Using the “hosts” File

Hosts file in edit mode.

The hosts file is used to map hostnames (in other words domains) to IP addresses. With the hosts file you can change the IP address that you resolve a given domain name to. This change only affects your own computer without affecting how the domain is resolved worldwide. This is particularly useful when you wish to see how a website will look like when hosted on a different server without making any DNS changes to your domain.

The location of the hosts file, depending on the operating system that you are using, is:

  • Windows, your hosts file is most probably: C:\Windows\System32\drivers\etc\hosts)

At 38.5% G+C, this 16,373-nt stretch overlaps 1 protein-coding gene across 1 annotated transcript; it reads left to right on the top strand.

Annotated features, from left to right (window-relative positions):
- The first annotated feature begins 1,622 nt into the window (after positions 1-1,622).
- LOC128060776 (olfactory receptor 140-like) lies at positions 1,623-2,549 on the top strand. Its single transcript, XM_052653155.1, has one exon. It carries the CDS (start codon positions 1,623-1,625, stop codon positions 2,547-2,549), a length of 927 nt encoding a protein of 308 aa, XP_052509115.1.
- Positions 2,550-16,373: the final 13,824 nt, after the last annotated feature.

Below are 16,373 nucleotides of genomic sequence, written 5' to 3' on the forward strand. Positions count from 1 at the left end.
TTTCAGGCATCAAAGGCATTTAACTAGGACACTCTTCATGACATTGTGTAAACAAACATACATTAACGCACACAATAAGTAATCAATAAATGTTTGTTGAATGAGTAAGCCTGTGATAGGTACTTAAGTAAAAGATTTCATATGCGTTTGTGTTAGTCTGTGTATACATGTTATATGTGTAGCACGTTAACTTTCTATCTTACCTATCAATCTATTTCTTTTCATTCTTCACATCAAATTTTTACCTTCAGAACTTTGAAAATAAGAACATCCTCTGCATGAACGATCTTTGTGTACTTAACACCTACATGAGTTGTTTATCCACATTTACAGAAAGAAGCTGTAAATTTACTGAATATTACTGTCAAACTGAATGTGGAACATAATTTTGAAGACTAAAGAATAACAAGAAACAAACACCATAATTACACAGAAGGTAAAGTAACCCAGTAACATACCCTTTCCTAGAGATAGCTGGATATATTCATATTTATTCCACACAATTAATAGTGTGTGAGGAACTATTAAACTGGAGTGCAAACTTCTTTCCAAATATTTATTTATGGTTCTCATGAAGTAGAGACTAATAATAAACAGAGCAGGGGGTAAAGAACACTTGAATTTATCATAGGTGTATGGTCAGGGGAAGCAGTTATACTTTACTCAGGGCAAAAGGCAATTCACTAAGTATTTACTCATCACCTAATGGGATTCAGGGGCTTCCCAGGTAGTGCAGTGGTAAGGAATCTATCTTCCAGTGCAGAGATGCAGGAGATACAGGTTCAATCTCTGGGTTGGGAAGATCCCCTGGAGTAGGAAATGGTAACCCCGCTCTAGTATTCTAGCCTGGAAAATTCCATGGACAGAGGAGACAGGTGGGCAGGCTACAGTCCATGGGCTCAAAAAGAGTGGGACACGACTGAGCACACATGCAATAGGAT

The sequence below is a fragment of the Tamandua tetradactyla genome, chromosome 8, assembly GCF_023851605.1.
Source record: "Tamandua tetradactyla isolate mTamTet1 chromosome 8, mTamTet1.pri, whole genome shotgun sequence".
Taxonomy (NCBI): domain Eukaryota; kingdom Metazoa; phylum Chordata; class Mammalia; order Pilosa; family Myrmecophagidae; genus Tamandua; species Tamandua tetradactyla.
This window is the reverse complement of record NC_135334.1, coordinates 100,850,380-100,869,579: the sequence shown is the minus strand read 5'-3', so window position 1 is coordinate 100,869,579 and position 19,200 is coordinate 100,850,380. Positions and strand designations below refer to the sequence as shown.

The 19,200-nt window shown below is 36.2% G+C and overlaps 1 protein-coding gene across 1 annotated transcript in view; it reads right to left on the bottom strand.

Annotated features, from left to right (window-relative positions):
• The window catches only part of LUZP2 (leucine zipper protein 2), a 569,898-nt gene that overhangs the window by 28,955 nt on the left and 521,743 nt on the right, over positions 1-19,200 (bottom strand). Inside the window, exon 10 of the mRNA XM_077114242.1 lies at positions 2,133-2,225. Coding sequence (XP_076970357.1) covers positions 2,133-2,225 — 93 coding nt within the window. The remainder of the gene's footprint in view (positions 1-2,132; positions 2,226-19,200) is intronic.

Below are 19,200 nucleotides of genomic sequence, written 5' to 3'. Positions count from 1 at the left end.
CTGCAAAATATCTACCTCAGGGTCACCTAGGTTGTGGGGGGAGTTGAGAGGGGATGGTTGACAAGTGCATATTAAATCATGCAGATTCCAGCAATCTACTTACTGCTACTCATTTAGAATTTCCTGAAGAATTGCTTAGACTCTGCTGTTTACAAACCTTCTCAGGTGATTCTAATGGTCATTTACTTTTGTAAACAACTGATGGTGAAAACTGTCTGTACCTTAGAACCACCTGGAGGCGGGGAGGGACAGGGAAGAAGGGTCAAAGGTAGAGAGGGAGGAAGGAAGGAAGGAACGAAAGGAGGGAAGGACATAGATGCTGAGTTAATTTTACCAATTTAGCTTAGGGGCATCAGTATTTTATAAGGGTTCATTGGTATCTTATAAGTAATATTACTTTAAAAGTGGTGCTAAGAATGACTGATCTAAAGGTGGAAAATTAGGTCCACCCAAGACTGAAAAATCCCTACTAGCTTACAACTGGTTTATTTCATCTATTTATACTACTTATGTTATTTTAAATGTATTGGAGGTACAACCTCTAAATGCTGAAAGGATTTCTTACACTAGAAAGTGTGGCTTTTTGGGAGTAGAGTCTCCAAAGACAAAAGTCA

• Linux – /etc/hosts
  • Mac OS X – /private/etc/hosts

To set this up, all you do is use a text editor and use admin privileges as needed to edit the file. From there, we use the following layout:

  • <yourIpRedirect>    <yourDomain.com> <www.yourDomain.com>
Examples:
  • 0.0.0.0    webfm.com www.webfm.com
  • 127.0.0.1    webfm.com www.webfm.com
  • 192.168.1.8    webfm.com www.webfm.com
  • 172.217.5.4    webfm.com www.webfm.com

It’s worth noting that you can not add an IP port here and some names you give as the domain don’t always redirect if you’re going to a site than sinking it to your localhost address. Also, if you have a local server, simply append the port to the domain when accessing it. So, http//webfm.com; via the browser would look like:

  • http://webfm.com:<portNumber>
That’s it, this is a quick rundown of the hosts file and how it can be used.

Servers
Quick Test Server